- What is a data visualization?
- Original sources
- What counts as Original Content (OC)?
- Infographic vs Visualization
- Describing the data plainly
- Why all the rules? Why not let the votes decide?
- Self-promotion, spam, and you
- Common Questions
What is a data visualization?
For the purposes of this subreddit a visualization is:
- Automatically generated, and not manually drawn or a photograph. Legacy data visualizations (e.g. charts from the 1800s) are an exception. (See also: Infographic vs Visualization)
- Based on non-visual data. It can't be a form of image effect or pixel shader.
- Based on real or simulated data. If the image represents one number (pi), sequence (primes), or equation (sin(x)), then /r/mathpics is a more appropriate place.
- Fake data, goofball statistics, and trivial analysis—for the sole purpose of making a joke—is not permitted. Go to /r/data_irl for your humor needs; our standards are a bit higher than that.
- A mapping of information to a visual property. Text in a table is not sufficient. A data variable must be transformed and mapped onto a visual property such as color, size, or position.
- For maps: If the visualization features spatial data, geographic position alone is not sufficient. It must be more than dots on a map. In addition, binary TRUE/FALSE maps are not enough to communicate something that a table couldn't. If your map doesn't apply, you can always post to /r/mapporn.
- Made with the intent to communicate data. A music visualization from a media player, while pretty and mesmerizing, doesn't convey information. You can't differentiate songs just by looking at the images.
All posts need to link to the original author's article that introduced the visualization. It doesn't matter where YOU first saw it. You need to find the actual source.
If you found the image somewhere:
Please note that we require you to post the complete original source article, so that the readers can get context, the author can get credit, and third parties don't get hits from stealing another person's work. Posts must directly link to the visualization where it was originally introduced by the author (not an image on the site, but the actual full web page article).
The source is rarely Gawker, Tumblr, Imgur, etc. Figure out where they got it. Usually a link to the original source is in the first couple paragraphs of where you found it. You may wish to try TinEye or Reverse Google Images. If you need assistance, click here.
If you are trying to submit a Wikipedia link:
Try submitting the Wikipedia or Wikimedia commons link instead of the raw file. A quick look at the URL should confirm this. Compare the following links:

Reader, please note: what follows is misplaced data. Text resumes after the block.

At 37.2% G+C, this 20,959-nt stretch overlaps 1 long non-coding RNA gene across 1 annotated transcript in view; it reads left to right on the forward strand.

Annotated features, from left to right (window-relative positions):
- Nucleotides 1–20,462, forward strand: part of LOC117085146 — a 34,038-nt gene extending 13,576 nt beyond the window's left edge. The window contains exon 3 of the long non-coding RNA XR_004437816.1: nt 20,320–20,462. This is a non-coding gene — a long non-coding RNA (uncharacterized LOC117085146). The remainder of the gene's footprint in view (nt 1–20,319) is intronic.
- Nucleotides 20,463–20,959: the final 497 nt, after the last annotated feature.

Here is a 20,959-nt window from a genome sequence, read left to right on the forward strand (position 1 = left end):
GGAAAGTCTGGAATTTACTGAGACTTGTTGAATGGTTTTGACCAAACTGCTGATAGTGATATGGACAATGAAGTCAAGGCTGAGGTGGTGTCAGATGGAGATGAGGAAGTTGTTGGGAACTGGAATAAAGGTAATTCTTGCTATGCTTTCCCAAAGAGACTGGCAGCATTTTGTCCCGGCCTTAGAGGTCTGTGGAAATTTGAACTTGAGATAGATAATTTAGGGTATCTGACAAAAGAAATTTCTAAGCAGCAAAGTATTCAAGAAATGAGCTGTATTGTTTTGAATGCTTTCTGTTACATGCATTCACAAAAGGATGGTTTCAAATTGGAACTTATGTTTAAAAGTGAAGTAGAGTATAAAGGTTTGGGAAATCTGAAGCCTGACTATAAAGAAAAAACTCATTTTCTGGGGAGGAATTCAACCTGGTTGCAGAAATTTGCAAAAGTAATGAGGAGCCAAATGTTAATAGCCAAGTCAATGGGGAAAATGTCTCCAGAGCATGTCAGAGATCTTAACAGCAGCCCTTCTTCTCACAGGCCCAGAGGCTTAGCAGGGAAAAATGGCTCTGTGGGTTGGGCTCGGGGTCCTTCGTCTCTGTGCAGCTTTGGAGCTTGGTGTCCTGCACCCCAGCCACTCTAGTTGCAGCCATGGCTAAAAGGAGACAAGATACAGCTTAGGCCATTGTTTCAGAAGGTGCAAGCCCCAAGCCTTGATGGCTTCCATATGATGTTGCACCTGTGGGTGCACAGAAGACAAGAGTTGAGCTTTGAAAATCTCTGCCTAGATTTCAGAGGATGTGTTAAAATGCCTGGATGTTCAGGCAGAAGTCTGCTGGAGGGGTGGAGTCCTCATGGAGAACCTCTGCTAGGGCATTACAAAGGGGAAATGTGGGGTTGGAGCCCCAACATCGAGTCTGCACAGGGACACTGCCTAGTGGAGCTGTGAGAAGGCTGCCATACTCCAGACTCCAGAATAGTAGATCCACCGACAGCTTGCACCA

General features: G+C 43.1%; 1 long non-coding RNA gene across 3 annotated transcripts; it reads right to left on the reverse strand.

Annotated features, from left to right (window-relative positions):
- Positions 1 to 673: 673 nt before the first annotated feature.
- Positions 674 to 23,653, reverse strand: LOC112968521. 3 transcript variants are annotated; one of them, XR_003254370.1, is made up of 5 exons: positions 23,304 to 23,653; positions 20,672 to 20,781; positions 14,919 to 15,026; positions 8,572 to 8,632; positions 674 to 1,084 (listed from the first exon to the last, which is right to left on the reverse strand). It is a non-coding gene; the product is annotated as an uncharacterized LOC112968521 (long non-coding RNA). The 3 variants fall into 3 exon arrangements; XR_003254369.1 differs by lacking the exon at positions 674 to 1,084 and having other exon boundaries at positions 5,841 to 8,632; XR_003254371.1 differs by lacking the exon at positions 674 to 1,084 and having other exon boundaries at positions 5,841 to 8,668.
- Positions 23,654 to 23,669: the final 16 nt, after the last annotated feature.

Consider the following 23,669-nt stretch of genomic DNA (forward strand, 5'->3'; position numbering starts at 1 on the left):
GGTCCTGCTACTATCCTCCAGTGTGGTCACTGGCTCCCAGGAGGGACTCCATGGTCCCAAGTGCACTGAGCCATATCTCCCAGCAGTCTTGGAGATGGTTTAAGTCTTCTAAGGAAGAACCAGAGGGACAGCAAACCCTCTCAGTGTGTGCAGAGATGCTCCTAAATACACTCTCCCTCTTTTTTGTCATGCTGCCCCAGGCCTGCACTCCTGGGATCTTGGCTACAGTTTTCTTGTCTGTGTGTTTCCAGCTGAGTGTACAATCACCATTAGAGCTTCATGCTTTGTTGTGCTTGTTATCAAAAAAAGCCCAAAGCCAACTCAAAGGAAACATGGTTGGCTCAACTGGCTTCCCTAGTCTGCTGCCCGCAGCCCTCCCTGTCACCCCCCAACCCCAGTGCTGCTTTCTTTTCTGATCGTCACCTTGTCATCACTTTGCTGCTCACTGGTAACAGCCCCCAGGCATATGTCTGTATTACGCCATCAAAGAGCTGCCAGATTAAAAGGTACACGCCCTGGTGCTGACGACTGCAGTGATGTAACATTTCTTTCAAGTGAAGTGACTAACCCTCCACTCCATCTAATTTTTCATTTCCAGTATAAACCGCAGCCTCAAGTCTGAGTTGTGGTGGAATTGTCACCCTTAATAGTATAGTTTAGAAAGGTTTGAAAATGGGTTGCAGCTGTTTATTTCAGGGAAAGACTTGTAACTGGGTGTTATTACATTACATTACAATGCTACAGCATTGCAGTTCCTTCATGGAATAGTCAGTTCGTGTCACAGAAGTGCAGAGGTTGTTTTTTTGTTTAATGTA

- Link A: https://upload.wikimedia.org/wikipedia/commons/5/5f/Minard%27s_Map_%28vectorized%29.svg
- Link B: https://en.wikipedia.org/wiki/Data_visualization#/media/File:Minard%27s_Map_(vectorized).svg
- Link C: https://commons.wikimedia.org/wiki/File:Minard%27s_Map_(vectorized).svg
Take a look at Link A. That is just the image, and is the same issue with hotlinking an article image from a website; there is no context. Now look at Link B. There is a lot of enriching information, e.g. copyright license, author, source, and even a link to the revision history. The same is the case with Link C. In the ideal case, the B or C examples are the acceptable links.
If the original source is a PDF:
If you posted a link to an image within a PDF, but your image was autoremoved, leave your post as-is and message the mods. We'll make an exception for you. In your modmail message, be sure to include the original PDF.
Your post will be manually approved by the mod team, and we'll sticky the original PDF to the top of the comment thread so our readers can get context.
This is due to the fact that PDFs generally end up being a bit cumbersome for mobile browsers and data plans. We try to keep mindfulness of our mobile users while running the subreddit.
What counts as Original Content (OC)?
Original Content is a post where the person who posted the /r/DataIsBeautiful submission is also the author of the visual displayed. This means that they had gone through the steps of working with the data, performing the analysis, and finally designing the visual.
If that author's role in creating the visualization was little more than taking a screenshot, animating, or filtering, it's not OC. Authors must have designed the visualization somehow. A program as simple as Excel is fine because the user at least chooses the chart type. Google Ngram or mouse trackers are not OC unless you are a creator of that software.
Put simply, you need to do more than image manipulation (such as cropping or animating) or filtering (such as panning, zooming, and subset selection). You need to control not just which data is visualized, but how it's visualized.
You must substantially change the visualization if your OC is based on an existing visualization. This means you cannot simply change the colors or positioning and claim OC. We consider such weak edits plagiarism (see below), and we have a two-strike policy.